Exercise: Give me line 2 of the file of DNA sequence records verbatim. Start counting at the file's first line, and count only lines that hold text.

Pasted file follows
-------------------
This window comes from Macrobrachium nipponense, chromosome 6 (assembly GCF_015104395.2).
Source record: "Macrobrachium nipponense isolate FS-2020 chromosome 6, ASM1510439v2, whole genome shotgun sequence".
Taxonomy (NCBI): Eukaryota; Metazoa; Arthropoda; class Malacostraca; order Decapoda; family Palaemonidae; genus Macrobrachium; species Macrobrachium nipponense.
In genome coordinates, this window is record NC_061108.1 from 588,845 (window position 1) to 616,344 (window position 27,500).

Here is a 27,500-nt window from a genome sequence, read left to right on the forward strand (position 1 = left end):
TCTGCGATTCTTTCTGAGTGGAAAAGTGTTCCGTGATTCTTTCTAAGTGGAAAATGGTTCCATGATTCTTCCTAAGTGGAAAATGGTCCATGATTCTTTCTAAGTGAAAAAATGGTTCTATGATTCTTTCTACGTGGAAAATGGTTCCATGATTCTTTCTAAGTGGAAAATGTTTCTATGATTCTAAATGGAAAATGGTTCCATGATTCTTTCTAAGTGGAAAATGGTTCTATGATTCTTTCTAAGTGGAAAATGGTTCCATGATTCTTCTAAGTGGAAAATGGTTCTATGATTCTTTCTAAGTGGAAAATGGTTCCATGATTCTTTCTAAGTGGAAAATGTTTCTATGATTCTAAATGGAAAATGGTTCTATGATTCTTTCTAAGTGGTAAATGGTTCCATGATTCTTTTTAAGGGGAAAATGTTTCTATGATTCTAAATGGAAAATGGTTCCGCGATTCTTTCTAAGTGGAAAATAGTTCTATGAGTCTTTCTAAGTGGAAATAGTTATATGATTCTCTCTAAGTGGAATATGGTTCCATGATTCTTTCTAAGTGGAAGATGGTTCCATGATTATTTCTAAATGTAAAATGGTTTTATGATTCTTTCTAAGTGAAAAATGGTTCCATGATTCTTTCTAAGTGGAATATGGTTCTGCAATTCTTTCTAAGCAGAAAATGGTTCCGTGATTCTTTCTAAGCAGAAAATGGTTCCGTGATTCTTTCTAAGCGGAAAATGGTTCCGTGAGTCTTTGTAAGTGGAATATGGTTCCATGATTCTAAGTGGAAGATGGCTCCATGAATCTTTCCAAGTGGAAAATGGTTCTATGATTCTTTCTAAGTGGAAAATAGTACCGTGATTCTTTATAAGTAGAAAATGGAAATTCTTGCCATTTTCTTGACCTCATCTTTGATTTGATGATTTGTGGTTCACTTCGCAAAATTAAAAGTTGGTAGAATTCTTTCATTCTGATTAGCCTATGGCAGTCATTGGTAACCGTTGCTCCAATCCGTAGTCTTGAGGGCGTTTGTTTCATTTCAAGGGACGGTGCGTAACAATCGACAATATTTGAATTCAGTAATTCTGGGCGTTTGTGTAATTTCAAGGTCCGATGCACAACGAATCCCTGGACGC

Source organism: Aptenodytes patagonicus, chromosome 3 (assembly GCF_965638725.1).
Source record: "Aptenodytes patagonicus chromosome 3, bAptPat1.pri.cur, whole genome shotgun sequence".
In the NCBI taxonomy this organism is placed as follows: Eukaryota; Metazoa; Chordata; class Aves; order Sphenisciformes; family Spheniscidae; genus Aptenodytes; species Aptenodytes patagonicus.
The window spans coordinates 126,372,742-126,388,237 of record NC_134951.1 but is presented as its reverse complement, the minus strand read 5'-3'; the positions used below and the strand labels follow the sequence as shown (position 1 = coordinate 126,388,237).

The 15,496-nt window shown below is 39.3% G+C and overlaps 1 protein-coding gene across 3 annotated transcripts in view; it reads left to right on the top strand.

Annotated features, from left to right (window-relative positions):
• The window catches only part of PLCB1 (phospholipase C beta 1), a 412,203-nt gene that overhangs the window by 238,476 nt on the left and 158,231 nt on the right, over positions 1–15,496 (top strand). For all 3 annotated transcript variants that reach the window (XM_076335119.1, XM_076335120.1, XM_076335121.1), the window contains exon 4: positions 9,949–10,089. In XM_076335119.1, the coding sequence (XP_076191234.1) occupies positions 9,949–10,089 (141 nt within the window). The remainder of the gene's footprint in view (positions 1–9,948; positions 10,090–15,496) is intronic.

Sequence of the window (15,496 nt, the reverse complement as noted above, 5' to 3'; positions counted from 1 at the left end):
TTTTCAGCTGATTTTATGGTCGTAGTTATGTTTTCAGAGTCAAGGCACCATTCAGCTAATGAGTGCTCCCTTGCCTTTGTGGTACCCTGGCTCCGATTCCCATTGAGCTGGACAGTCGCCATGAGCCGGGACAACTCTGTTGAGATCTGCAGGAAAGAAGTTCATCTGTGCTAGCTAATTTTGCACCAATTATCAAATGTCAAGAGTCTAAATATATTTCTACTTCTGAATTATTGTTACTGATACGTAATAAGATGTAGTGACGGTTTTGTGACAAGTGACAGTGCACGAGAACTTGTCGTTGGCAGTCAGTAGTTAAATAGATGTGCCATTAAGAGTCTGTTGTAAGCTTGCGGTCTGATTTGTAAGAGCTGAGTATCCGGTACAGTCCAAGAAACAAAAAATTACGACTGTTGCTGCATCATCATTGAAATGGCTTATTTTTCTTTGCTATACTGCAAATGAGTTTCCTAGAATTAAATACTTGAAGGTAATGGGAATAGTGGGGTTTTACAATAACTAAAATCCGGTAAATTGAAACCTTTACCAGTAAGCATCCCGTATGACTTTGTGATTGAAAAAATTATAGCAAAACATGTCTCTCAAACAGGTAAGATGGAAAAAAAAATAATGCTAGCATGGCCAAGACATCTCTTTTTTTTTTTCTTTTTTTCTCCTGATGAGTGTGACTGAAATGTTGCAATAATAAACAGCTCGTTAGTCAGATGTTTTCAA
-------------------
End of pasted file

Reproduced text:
Source record: "Macrobrachium nipponense isolate FS-2020 chromosome 6, ASM1510439v2, whole genome shotgun sequence".